Wednesday, November 13, 2013

Review - Through the Door by Jodi McIsaac

Title: Through the Door
Series: Into the Veil #1
Author: Jodi McIsaac
Release Date: April 23, 2013
Publisher: 47North
Pages: 282, Paperback
Goodreads Rating: 3.68 stars
My Rating: 4/5 stars
My Content Rating: PG-13 (Nothing more than kissing, some violence)

Summary from Goodreads: It’s been seven years since the love of Cedar McLeod’s life left with no forwarding address. All she has left of him are heart-wrenching memories of happier times and a beautiful six-year-old daughter, Eden. Then, one day, Eden opens her bedroom door and unwittingly creates a portal that leads to anywhere she imagines.

But they’re not the only ones who know of Eden’s gift, and soon the child mysteriously vanishes.

Desperate for answers, Cedar digs into the past and finds herself thrust into a magical world of Celtic myths, fantastical creatures, and bloody rivalries. Teaming up with the unlikeliest of allies, Cedar must bridge the gap between two worlds and hold tight to the love in her heart…or lose everything to an ancient evil.

The first in the Thin Veil series, Through the Door is a pulse-pounding adventure that takes readers across the globe and deep into the hidden realms of Celtic lore.

Through the Door was the third (or fourth?) book I've read this year that was based on Celtic lore.  Honestly, I wasn't sure if I was going to love yet another book based on the Tuatha Dé Danann, so I had kind of put off reading this one, but I was pleasantly surprised.  This book ended up feeling really unique.  This book centered around a little girl who was kidnapped after manifesting inhuman powers and her human mother who was desperate to find her - definitely a different take on the Celtic myths than anything I had read before!

The negatives:
  • Secrets.  The biggest negative about this book actually started out as a positive for me.  There were so many mysteries in this book and I was really intrigued to learn about them all!  The problem, for me, was that once Cedar met the people who could tell her the truth, they just wouldn't.  Even after Eden had disappeared, none of the Tuatha Dé Danann would give Cedar the information that she needed to truly be able to help her daughter.  Even her own mother withheld crucial information that would have made all the difference to Cedar.  Because of this, the middle of the book dragged a bit for me, as we were forced to learn about what was happening to Eden in tiny bits and pieces.  What started out as a really interesting mystery ended up feeling a bit like a plot device and made me dislike most of the secondary characters (the Tuatha Dé Danann and Cedar's mother).  Luckily, I was already invested in Cedar herself and in Eden, so that saved the book for me!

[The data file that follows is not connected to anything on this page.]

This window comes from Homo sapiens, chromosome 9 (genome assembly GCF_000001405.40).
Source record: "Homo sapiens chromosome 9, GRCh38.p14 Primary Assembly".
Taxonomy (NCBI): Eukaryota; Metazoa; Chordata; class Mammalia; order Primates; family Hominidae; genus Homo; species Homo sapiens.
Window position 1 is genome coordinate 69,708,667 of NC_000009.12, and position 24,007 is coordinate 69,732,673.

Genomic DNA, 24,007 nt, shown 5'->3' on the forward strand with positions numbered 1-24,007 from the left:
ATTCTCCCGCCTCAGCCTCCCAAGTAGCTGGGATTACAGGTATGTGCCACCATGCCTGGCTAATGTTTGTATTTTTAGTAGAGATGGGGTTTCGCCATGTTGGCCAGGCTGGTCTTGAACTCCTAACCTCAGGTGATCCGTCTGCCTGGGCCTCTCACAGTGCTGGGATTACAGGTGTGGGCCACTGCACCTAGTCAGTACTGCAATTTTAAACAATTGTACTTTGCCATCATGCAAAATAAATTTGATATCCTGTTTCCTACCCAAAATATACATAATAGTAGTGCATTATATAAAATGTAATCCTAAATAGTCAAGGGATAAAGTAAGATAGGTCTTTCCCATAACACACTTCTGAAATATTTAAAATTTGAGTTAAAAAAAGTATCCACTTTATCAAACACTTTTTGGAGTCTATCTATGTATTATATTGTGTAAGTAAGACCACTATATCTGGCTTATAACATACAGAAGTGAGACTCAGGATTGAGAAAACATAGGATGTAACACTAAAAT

What I Loved:
  • Eden.  I absolutely adored Eden!  I mean, how could I resist a sweet little six-year-old girl?  The entire beginning of the book where Eden discovers her power was just magical for me and I really enjoyed it.  Every scene with Eden was a good one and I hope we get to see much more of her in the next book!
  • Cedar.  I really felt for Cedar - her sense of pain and loss when Finn left her was palpable and I thought that it was incredibly realistic that her pain filtered into her relationship with her daughter on some level (which isn't to say that her relationship with Eden wasn't good, but there was always a slight sense of loss for Cedar that she couldn't overcome).  I felt her sadness and desperation even more keenly when her daughter was taken for her and I loved that she put her daughter first - always!  Cedar wasn't always strong, but she was when it came to her daughter and her ultimate desire was always to do what was best for her (even though she didn't always know what the best answers were!).
  • Finn.  I was definitely a fan of Finn and was rooting for Finn and Cedar to reconcile.  He seemed to be the only Tuatha De Danaan who actually had Cedar and Eden's best interests at heart.  From the very first scene, I was in love with Finn!
  • Celtic lore.  McIsaac did an excellent job of weaving the Celtic mythology into her story without making it confusing (which can be hard to do).  While she relied on the lore, she didn't use too many foreign terms or rely so heavily on the mythology that it would need to be explained in detail, confusing the story.  I thought that this was a great balance!
Through the Door is an enjoyable paranormal novel that led us on an adventure in the land of Tír na nÓg!  I definitely recommend it to fans of paranormal romance and mythology!  I'm eager to read the next installment in the series to find out what will happen next!  4/5 stars.

***Disclosure: This book was provided to me by NetGalley and 47North in exchange for an honest review. No other compensation was given. All opinions are my own***